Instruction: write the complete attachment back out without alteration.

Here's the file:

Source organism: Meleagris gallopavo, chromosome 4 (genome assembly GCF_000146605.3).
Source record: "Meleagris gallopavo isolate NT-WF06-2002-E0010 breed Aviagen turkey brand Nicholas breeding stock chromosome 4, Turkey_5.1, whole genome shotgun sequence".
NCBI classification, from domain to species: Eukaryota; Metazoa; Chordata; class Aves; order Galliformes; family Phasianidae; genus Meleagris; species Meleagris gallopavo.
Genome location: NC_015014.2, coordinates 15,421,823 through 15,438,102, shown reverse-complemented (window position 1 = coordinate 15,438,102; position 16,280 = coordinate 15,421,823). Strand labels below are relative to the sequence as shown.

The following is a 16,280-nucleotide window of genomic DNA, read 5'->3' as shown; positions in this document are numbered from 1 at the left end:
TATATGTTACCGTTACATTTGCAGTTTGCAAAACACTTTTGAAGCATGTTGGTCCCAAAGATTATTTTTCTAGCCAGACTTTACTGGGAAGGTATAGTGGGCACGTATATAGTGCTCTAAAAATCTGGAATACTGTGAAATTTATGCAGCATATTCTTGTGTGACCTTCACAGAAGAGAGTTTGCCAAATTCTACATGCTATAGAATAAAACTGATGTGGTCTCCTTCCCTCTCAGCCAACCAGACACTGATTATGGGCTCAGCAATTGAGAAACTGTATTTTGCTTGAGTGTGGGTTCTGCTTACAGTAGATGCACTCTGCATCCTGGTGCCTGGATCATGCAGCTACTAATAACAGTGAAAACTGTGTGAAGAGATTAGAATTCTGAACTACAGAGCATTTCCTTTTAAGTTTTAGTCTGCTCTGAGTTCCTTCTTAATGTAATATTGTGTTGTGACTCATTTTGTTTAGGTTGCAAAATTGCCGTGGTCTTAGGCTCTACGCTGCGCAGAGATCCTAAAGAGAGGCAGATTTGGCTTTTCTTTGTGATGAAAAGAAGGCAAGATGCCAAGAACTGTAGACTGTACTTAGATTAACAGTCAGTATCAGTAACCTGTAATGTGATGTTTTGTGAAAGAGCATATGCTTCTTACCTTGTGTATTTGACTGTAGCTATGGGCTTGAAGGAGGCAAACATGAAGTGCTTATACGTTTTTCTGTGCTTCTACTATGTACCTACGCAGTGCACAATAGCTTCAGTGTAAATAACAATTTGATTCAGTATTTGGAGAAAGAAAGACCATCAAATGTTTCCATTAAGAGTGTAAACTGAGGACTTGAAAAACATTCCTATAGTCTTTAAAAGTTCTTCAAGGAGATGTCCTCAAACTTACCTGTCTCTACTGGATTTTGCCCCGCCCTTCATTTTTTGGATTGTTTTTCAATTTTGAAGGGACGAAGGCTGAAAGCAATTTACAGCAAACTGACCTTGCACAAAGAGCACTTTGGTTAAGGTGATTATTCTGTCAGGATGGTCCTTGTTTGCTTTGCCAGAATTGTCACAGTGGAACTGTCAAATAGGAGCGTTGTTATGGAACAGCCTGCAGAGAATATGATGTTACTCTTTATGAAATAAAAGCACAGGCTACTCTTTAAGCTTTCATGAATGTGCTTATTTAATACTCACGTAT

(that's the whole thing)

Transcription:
Source organism: Meleagris gallopavo, chromosome 4 (genome assembly GCF_000146605.3).
Source record: "Meleagris gallopavo isolate NT-WF06-2002-E0010 breed Aviagen turkey brand Nicholas breeding stock chromosome 4, Turkey_5.1, whole genome shotgun sequence".
NCBI classification, from domain to species: Eukaryota; Metazoa; Chordata; class Aves; order Galliformes; family Phasianidae; genus Meleagris; species Meleagris gallopavo.
Genome location: NC_015014.2, coordinates 15,421,823 through 15,438,102, shown reverse-complemented (window position 1 = coordinate 15,438,102; position 16,280 = coordinate 15,421,823). Strand labels below are relative to the sequence as shown.

The following is a 16,280-nucleotide window of genomic DNA, read 5'->3' as shown; positions in this document are numbered from 1 at the left end:
TATATGTTACCGTTACATTTGCAGTTTGCAAAACACTTTTGAAGCATGTTGGTCCCAAAGATTATTTTTCTAGCCAGACTTTACTGGGAAGGTATAGTGGGCACGTATATAGTGCTCTAAAAATCTGGAATACTGTGAAATTTATGCAGCATATTCTTGTGTGACCTTCACAGAAGAGAGTTTGCCAAATTCTACATGCTATAGAATAAAACTGATGTGGTCTCCTTCCCTCTCAGCCAACCAGACACTGATTATGGGCTCAGCAATTGAGAAACTGTATTTTGCTTGAGTGTGGGTTCTGCTTACAGTAGATGCACTCTGCATCCTGGTGCCTGGATCATGCAGCTACTAATAACAGTGAAAACTGTGTGAAGAGATTAGAATTCTGAACTACAGAGCATTTCCTTTTAAGTTTTAGTCTGCTCTGAGTTCCTTCTTAATGTAATATTGTGTTGTGACTCATTTTGTTTAGGTTGCAAAATTGCCGTGGTCTTAGGCTCTACGCTGCGCAGAGATCCTAAAGAGAGGCAGATTTGGCTTTTCTTTGTGATGAAAAGAAGGCAAGATGCCAAGAACTGTAGACTGTACTTAGATTAACAGTCAGTATCAGTAACCTGTAATGTGATGTTTTGTGAAAGAGCATATGCTTCTTACCTTGTGTATTTGACTGTAGCTATGGGCTTGAAGGAGGCAAACATGAAGTGCTTATACGTTTTTCTGTGCTTCTACTATGTACCTACGCAGTGCACAATAGCTTCAGTGTAAATAACAATTTGATTCAGTATTTGGAGAAAGAAAGACCATCAAATGTTTCCATTAAGAGTGTAAACTGAGGACTTGAAAAACATTCCTATAGTCTTTAAAAGTTCTTCAAGGAGATGTCCTCAAACTTACCTGTCTCTACTGGATTTTGCCCCGCCCTTCATTTTTTGGATTGTTTTTCAATTTTGAAGGGACGAAGGCTGAAAGCAATTTACAGCAAACTGACCTTGCACAAAGAGCACTTTGGTTAAGGTGATTATTCTGTCAGGATGGTCCTTGTTTGCTTTGCCAGAATTGTCACAGTGGAACTGTCAAATAGGAGCGTTGTTATGGAACAGCCTGCAGAGAATATGATGTTACTCTTTATGAAATAAAAGCACAGGCTACTCTTTAAGCTTTCATGAATGTGCTTATTTAATACTCACGTAT